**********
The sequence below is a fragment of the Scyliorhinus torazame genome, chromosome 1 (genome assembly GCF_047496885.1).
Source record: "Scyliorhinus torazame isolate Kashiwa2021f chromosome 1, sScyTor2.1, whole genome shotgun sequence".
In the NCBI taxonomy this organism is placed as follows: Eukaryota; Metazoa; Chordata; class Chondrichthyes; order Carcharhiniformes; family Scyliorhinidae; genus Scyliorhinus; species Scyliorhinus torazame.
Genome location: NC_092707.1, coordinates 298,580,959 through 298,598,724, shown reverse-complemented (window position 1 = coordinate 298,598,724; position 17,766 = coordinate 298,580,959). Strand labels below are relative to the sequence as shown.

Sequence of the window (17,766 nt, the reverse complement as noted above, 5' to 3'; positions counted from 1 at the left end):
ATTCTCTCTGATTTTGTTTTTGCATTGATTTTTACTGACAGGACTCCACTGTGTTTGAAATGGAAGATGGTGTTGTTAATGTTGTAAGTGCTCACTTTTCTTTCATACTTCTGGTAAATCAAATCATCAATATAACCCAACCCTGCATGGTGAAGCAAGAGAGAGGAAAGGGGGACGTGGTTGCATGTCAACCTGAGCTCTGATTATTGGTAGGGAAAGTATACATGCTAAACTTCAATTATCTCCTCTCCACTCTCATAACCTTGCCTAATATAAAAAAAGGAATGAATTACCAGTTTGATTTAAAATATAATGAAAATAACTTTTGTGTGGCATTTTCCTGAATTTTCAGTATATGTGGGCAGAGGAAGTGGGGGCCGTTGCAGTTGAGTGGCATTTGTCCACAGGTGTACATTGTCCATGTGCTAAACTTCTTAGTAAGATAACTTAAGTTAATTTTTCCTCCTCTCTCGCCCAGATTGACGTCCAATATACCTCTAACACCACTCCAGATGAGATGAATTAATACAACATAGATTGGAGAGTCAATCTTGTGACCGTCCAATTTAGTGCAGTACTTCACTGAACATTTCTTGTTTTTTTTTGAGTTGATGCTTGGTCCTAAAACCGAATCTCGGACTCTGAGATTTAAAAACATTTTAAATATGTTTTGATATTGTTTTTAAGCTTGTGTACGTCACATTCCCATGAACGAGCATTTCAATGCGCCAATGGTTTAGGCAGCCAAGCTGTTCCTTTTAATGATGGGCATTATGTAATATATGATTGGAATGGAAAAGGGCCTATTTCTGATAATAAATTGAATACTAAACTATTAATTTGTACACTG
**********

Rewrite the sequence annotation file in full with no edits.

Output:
The sequence below is a fragment of the Scyliorhinus torazame genome, chromosome 1 (genome assembly GCF_047496885.1).
Source record: "Scyliorhinus torazame isolate Kashiwa2021f chromosome 1, sScyTor2.1, whole genome shotgun sequence".
In the NCBI taxonomy this organism is placed as follows: Eukaryota; Metazoa; Chordata; class Chondrichthyes; order Carcharhiniformes; family Scyliorhinidae; genus Scyliorhinus; species Scyliorhinus torazame.
Genome location: NC_092707.1, coordinates 298,580,959 through 298,598,724, shown reverse-complemented (window position 1 = coordinate 298,598,724; position 17,766 = coordinate 298,580,959). Strand labels below are relative to the sequence as shown.

Sequence of the window (17,766 nt, the reverse complement as noted above, 5' to 3'; positions counted from 1 at the left end):
ATTCTCTCTGATTTTGTTTTTGCATTGATTTTTACTGACAGGACTCCACTGTGTTTGAAATGGAAGATGGTGTTGTTAATGTTGTAAGTGCTCACTTTTCTTTCATACTTCTGGTAAATCAAATCATCAATATAACCCAACCCTGCATGGTGAAGCAAGAGAGAGGAAAGGGGGACGTGGTTGCATGTCAACCTGAGCTCTGATTATTGGTAGGGAAAGTATACATGCTAAACTTCAATTATCTCCTCTCCACTCTCATAACCTTGCCTAATATAAAAAAAGGAATGAATTACCAGTTTGATTTAAAATATAATGAAAATAACTTTTGTGTGGCATTTTCCTGAATTTTCAGTATATGTGGGCAGAGGAAGTGGGGGCCGTTGCAGTTGAGTGGCATTTGTCCACAGGTGTACATTGTCCATGTGCTAAACTTCTTAGTAAGATAACTTAAGTTAATTTTTCCTCCTCTCTCGCCCAGATTGACGTCCAATATACCTCTAACACCACTCCAGATGAGATGAATTAATACAACATAGATTGGAGAGTCAATCTTGTGACCGTCCAATTTAGTGCAGTACTTCACTGAACATTTCTTGTTTTTTTTTGAGTTGATGCTTGGTCCTAAAACCGAATCTCGGACTCTGAGATTTAAAAACATTTTAAATATGTTTTGATATTGTTTTTAAGCTTGTGTACGTCACATTCCCATGAACGAGCATTTCAATGCGCCAATGGTTTAGGCAGCCAAGCTGTTCCTTTTAATGATGGGCATTATGTAATATATGATTGGAATGGAAAAGGGCCTATTTCTGATAATAAATTGAATACTAAACTATTAATTTGTACACTG